Archive for January, 2014

Eagle Mountain

Our afternoon temperature reached 16 degrees. Buffy and I just had to get out of the house.

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Naturally, for a short outing, we went to Ingram Hill for a loop walk and for the long view. The distant line of hills is what I call Eagle Mountain.  Of course, one hill is called Cave Hill (the one on the left). One is William’s Hill Tower, and another Womble Mountain. The road is named Eagle Mountain road.

There is a cave at Cave Hill on Shawnee National Forest land. I’ve never seen or been in it — I don’t do caves. It’s been closed to the public for several years now.

The hill line continues to the south (right) and a little more to the northeast. There are hills on this and the other side of the ridge line too, which makes for scenic views. The view to the west stretches over flat land that was glaciated. The glacier made it to the middle of our county. South of here and across southern Illinois is hilly, with a many state and federal recreational sites.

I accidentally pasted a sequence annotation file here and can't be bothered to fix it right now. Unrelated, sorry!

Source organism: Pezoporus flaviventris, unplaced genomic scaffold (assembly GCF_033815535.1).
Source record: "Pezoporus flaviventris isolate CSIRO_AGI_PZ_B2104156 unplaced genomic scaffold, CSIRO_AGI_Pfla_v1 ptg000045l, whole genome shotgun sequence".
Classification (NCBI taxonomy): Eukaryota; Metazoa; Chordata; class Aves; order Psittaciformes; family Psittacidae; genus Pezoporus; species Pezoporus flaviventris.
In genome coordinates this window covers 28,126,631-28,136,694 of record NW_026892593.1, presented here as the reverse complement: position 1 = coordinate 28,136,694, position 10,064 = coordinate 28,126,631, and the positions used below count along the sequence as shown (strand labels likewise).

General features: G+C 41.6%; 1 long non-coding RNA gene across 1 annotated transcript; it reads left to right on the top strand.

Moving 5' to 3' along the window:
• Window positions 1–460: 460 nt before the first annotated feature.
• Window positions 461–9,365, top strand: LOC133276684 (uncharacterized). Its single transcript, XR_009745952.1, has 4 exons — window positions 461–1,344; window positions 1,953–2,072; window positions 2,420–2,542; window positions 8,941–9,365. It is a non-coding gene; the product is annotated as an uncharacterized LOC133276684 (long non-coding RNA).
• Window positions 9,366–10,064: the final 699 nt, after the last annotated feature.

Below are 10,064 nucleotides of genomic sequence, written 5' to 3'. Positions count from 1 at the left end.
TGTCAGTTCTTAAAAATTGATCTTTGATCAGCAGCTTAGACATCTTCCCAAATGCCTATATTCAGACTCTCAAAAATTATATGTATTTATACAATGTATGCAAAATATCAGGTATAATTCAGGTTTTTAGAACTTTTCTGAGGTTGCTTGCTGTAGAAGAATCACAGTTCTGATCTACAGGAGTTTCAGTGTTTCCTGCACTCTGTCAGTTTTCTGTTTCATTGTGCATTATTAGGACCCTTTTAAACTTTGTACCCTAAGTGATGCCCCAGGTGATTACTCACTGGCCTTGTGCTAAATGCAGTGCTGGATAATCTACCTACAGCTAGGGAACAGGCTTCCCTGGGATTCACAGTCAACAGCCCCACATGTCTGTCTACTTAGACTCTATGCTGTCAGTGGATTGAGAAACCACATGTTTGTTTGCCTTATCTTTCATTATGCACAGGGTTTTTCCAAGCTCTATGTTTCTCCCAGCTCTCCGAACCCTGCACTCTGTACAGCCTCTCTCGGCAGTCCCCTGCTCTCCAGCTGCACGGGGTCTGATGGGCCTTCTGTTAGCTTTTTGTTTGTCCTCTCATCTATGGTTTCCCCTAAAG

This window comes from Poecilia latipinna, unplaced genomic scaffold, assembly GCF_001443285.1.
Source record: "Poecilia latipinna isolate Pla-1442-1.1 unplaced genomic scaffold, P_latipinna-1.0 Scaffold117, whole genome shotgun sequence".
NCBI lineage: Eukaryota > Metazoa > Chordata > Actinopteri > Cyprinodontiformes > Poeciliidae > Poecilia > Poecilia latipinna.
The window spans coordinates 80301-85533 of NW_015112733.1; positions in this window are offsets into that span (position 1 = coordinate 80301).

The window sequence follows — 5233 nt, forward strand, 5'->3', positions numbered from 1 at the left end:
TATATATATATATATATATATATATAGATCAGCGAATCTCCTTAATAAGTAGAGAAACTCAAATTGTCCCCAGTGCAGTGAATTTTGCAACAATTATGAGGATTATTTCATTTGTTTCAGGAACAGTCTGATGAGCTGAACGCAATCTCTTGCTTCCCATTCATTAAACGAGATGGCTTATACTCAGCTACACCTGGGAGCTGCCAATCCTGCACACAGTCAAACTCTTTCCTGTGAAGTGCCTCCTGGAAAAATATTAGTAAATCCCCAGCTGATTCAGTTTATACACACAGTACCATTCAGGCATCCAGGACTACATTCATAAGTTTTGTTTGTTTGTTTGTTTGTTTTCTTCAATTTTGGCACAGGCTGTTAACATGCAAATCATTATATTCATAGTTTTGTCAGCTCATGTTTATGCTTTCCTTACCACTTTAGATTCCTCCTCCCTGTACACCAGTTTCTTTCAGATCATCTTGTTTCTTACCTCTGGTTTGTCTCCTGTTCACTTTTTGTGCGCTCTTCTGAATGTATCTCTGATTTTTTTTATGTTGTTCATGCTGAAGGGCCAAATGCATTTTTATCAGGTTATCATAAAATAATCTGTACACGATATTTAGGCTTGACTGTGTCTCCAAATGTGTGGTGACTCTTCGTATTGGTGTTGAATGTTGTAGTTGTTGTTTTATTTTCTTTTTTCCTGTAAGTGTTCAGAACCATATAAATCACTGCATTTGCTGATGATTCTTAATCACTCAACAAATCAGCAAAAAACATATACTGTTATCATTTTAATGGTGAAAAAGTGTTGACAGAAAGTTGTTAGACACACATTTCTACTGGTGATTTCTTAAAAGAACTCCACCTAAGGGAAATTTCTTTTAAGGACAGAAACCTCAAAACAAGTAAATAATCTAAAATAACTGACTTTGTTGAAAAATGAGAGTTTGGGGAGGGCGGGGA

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It’s five miles from Ingram Hill, as the crow flies, to where the road starts up the mountain. The almost three-mile road twice goes to lower elevation. It crosses a narrow water course the first time. The second time it goes down, it crosses the creek where Buffy and I hike. The road starts below the left side of the bluff line in the picture. There is a deep ravine between the road and the bluff.

Oh, what a view …  and what memories to walk back through during the extremes of this winter.

I Have A Mystery

I have spent a LOT of time out in nature for a lot of years,

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and I saw something this afternoon that I’ve never seen before. The strips of bark were on the east side of the tree. Something removed them up 10 feet or so.

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 There was no evidence of birds removing the bark.

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The bark looked like it was recently removed. I found no claw marks.

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I think the tree was an oak. The remaining leaves just looked like a jumbled mess.